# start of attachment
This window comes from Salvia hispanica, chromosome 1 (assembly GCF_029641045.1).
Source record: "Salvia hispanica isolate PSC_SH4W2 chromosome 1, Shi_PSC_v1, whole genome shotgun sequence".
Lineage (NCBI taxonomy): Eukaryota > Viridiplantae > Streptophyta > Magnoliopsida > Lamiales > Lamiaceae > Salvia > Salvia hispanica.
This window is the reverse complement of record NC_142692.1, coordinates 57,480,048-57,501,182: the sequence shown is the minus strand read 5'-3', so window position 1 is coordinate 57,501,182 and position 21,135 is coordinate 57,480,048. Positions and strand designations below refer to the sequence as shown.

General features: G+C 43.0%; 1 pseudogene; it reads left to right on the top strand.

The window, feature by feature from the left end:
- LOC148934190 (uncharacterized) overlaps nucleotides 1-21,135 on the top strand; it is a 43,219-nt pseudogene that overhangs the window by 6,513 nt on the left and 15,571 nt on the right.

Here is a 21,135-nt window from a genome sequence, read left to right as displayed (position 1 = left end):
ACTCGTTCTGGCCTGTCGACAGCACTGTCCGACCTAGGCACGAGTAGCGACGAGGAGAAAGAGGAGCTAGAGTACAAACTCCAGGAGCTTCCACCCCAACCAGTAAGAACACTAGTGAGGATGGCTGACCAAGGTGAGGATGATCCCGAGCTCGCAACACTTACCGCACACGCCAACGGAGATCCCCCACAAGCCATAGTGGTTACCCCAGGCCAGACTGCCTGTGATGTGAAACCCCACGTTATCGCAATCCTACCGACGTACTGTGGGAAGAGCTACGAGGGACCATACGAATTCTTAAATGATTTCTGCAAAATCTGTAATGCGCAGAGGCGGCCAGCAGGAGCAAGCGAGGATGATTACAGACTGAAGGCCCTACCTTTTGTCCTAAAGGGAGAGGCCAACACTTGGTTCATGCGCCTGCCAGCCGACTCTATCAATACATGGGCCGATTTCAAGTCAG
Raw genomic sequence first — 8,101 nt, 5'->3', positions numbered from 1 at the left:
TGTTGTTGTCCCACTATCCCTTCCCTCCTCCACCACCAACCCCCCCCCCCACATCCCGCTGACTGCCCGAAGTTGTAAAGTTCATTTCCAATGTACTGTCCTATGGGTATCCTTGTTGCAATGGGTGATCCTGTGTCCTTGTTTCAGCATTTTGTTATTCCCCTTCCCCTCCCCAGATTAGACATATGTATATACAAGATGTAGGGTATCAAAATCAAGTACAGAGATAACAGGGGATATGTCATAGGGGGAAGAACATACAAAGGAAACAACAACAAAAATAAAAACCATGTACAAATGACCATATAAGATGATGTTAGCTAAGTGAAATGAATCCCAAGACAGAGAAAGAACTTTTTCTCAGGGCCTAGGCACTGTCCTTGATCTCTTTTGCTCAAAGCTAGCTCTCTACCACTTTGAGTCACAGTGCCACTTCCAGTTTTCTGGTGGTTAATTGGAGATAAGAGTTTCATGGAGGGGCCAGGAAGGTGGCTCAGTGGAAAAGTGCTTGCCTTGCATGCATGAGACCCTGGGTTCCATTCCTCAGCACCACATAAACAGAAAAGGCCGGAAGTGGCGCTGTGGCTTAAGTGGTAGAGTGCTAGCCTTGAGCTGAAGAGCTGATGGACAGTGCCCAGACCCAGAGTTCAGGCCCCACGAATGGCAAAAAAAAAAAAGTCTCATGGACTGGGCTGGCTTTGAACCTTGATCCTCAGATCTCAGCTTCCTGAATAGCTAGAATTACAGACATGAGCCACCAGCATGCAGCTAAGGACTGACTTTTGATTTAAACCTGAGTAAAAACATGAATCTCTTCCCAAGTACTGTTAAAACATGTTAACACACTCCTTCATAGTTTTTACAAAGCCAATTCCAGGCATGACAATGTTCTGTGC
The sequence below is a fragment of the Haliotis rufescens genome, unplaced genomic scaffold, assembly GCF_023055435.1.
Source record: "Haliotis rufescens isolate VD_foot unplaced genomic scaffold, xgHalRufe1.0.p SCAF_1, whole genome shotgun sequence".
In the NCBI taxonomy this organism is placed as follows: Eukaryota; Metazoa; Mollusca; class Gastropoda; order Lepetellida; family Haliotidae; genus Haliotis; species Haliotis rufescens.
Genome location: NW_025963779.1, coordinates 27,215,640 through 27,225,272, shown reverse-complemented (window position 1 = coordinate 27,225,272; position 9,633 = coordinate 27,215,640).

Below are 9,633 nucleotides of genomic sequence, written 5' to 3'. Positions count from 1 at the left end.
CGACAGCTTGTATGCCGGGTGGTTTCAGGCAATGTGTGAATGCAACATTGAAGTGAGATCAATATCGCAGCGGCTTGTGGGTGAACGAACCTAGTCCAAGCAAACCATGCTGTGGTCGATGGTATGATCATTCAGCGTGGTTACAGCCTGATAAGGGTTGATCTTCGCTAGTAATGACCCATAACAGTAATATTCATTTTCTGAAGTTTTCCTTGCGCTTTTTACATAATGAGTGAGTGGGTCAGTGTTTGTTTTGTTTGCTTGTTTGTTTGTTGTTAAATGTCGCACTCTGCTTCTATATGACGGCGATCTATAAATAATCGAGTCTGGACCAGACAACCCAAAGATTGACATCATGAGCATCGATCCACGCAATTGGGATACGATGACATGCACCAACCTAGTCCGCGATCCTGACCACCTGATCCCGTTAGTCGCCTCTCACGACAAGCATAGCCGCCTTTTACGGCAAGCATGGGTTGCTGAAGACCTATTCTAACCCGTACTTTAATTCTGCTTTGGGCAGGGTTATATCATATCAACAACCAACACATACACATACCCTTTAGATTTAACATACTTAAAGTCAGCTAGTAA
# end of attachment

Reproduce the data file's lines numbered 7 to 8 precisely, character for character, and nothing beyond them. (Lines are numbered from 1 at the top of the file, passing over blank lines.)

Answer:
- LOC148934190 (uncharacterized) overlaps nucleotides 1-21,135 on the top strand; it is a 43,219-nt pseudogene that overhangs the window by 6,513 nt on the left and 15,571 nt on the right.

Here is a 21,135-nt window from a genome sequence, read left to right as displayed (position 1 = left end):